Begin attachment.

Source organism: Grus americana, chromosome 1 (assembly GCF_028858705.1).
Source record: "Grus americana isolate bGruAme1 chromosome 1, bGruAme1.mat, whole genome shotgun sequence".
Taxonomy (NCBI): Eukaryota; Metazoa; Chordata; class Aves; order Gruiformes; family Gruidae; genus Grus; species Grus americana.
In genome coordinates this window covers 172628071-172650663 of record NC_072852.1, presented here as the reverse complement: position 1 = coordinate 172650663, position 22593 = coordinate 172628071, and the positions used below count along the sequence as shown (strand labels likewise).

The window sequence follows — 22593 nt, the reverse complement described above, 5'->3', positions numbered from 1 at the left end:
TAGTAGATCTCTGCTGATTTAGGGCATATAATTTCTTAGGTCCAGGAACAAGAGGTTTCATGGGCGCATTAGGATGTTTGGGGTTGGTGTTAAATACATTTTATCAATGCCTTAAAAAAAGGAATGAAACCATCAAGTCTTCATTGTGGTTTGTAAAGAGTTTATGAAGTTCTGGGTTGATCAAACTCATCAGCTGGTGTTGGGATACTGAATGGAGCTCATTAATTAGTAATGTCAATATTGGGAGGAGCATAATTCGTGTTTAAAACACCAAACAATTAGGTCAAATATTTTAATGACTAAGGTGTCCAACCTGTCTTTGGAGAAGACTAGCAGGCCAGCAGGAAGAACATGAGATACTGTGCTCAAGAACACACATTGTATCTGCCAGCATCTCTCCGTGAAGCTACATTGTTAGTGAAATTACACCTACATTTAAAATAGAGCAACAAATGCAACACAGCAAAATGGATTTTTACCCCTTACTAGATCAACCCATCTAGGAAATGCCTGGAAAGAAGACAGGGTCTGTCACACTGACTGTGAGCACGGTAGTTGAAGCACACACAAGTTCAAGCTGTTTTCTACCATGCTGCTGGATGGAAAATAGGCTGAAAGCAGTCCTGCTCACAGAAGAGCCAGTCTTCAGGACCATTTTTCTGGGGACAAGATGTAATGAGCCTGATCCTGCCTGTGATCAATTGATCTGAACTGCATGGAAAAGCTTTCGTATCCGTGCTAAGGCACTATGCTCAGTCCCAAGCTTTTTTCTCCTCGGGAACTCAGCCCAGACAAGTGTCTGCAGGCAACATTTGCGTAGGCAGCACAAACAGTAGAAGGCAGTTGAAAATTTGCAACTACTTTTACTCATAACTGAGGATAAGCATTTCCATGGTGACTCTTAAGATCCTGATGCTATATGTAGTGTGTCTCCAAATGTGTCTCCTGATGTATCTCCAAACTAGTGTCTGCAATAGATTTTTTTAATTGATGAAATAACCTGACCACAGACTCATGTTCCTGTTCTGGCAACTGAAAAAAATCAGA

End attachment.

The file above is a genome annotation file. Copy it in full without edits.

Source organism: Grus americana, chromosome 1 (assembly GCF_028858705.1).
Source record: "Grus americana isolate bGruAme1 chromosome 1, bGruAme1.mat, whole genome shotgun sequence".
Taxonomy (NCBI): Eukaryota; Metazoa; Chordata; class Aves; order Gruiformes; family Gruidae; genus Grus; species Grus americana.
In genome coordinates this window covers 172628071-172650663 of record NC_072852.1, presented here as the reverse complement: position 1 = coordinate 172650663, position 22593 = coordinate 172628071, and the positions used below count along the sequence as shown (strand labels likewise).

The window sequence follows — 22593 nt, the reverse complement described above, 5'->3', positions numbered from 1 at the left end:
TAGTAGATCTCTGCTGATTTAGGGCATATAATTTCTTAGGTCCAGGAACAAGAGGTTTCATGGGCGCATTAGGATGTTTGGGGTTGGTGTTAAATACATTTTATCAATGCCTTAAAAAAAGGAATGAAACCATCAAGTCTTCATTGTGGTTTGTAAAGAGTTTATGAAGTTCTGGGTTGATCAAACTCATCAGCTGGTGTTGGGATACTGAATGGAGCTCATTAATTAGTAATGTCAATATTGGGAGGAGCATAATTCGTGTTTAAAACACCAAACAATTAGGTCAAATATTTTAATGACTAAGGTGTCCAACCTGTCTTTGGAGAAGACTAGCAGGCCAGCAGGAAGAACATGAGATACTGTGCTCAAGAACACACATTGTATCTGCCAGCATCTCTCCGTGAAGCTACATTGTTAGTGAAATTACACCTACATTTAAAATAGAGCAACAAATGCAACACAGCAAAATGGATTTTTACCCCTTACTAGATCAACCCATCTAGGAAATGCCTGGAAAGAAGACAGGGTCTGTCACACTGACTGTGAGCACGGTAGTTGAAGCACACACAAGTTCAAGCTGTTTTCTACCATGCTGCTGGATGGAAAATAGGCTGAAAGCAGTCCTGCTCACAGAAGAGCCAGTCTTCAGGACCATTTTTCTGGGGACAAGATGTAATGAGCCTGATCCTGCCTGTGATCAATTGATCTGAACTGCATGGAAAAGCTTTCGTATCCGTGCTAAGGCACTATGCTCAGTCCCAAGCTTTTTTCTCCTCGGGAACTCAGCCCAGACAAGTGTCTGCAGGCAACATTTGCGTAGGCAGCACAAACAGTAGAAGGCAGTTGAAAATTTGCAACTACTTTTACTCATAACTGAGGATAAGCATTTCCATGGTGACTCTTAAGATCCTGATGCTATATGTAGTGTGTCTCCAAATGTGTCTCCTGATGTATCTCCAAACTAGTGTCTGCAATAGATTTTTTTAATTGATGAAATAACCTGACCACAGACTCATGTTCCTGTTCTGGCAACTGAAAAAAATCAGA